Vogueing Out

A couple of things caught my eye as I cracked open the March 2008 issue of VOGUE yesterday.

vogue ads

1) Is high fashion trying to angle itself with high art? Art has been what I would call “street hip” for a couple of years now, but for me, the deer heads, power lines and raindrops are all blurring together. D&G, Prada and Nordstrom ads (and that’s just in the first 20 pages) showed models posed in completely painted scenes or art studios, taking a more high art direction. The merit of the art itself isn’t the issue and a critical person could say it’s insipid to hijack art to sell clothes, but it seems to me that the message is that art is still elevated above the clothes. Art is absolute, fashion is mutable, both are visual cousins and the weaker, more changeable entity aligning itself with the stronger can only serve to build its brand. If you see fashion as fantasy, these ads could be a prediction of our fantasies to come. While 99% of people probably won’t wear anything from a runway in their lifetime, the culture of fashion can serve as a compass to where larger popular culture might go.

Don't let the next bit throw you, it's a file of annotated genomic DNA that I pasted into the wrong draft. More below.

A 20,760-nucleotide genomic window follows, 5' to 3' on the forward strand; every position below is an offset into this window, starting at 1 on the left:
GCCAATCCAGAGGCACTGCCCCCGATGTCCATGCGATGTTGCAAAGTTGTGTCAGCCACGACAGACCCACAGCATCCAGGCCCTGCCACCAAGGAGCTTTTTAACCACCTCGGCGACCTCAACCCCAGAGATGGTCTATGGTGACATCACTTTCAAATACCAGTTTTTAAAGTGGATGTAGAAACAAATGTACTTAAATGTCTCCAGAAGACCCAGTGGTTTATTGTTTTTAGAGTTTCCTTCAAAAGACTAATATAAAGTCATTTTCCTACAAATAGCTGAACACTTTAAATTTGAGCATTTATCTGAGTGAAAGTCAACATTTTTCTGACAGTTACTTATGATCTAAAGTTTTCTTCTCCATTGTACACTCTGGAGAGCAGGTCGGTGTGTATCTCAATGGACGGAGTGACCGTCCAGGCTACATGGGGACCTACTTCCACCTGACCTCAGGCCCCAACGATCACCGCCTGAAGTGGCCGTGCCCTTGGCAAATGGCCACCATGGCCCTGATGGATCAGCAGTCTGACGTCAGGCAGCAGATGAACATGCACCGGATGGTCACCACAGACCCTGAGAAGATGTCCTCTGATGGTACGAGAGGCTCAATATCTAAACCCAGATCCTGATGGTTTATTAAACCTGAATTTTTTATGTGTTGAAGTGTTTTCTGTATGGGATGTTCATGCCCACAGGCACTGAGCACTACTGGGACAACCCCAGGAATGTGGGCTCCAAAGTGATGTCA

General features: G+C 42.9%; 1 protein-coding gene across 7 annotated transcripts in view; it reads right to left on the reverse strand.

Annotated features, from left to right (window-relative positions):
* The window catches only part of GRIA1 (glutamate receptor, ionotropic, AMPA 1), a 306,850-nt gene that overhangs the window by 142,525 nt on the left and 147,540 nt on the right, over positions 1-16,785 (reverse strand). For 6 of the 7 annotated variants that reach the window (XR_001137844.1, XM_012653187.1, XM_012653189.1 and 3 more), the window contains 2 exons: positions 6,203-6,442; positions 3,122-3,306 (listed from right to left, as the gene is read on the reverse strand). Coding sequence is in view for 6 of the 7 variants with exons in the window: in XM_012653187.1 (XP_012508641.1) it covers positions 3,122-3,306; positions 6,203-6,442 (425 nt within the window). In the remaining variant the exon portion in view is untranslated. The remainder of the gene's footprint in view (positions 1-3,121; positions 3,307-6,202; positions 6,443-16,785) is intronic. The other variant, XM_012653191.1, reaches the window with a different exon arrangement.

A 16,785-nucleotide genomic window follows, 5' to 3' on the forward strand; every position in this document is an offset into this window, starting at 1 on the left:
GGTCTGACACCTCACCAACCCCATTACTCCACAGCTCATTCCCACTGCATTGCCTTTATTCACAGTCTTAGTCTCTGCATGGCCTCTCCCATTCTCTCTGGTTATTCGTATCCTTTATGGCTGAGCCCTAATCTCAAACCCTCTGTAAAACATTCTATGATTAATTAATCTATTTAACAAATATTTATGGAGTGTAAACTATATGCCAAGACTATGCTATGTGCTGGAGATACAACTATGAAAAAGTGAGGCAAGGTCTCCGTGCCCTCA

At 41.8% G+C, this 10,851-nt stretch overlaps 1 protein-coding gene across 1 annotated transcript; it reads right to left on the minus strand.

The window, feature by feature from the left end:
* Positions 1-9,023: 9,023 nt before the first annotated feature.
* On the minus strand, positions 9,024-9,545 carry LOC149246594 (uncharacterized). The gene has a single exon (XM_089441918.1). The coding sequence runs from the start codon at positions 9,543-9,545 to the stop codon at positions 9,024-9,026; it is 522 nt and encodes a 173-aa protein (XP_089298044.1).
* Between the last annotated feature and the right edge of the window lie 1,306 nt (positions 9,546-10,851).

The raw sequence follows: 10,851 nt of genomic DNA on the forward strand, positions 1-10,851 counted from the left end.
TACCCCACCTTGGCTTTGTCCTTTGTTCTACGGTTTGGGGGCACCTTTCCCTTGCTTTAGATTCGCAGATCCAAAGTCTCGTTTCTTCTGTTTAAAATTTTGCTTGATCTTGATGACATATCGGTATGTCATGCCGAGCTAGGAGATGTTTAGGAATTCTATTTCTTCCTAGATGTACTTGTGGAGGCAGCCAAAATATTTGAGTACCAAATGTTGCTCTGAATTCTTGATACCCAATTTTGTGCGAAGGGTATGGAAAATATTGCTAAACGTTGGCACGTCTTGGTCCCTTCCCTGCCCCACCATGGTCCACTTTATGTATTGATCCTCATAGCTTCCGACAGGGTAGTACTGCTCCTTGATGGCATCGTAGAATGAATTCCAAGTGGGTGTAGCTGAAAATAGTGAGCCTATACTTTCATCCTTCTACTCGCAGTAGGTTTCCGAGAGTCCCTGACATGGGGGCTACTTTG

On a side note, it’s always interesting to me how fashion ads rely almost exclusively on photography, and what little effort is made towards incorporating graphic design is often badly handled. I usually don’t care for the photography in Marc Jacobs ads, it is one of the exceptions where the design is well-executed and not overbearing. And I don’t think there should be more graphic design in fashion branding necessarily, when you have outstanding photography, a picture is indeed worth a thousand words, it’s just interesting to not to see it used more often, especially with younger designers up against the grand old fashion houses.

more trash than class Teri, evil Teletubby Posh

2) Older celebrities trying to look 19, growing old very un-gracefully. Highly disturbing.

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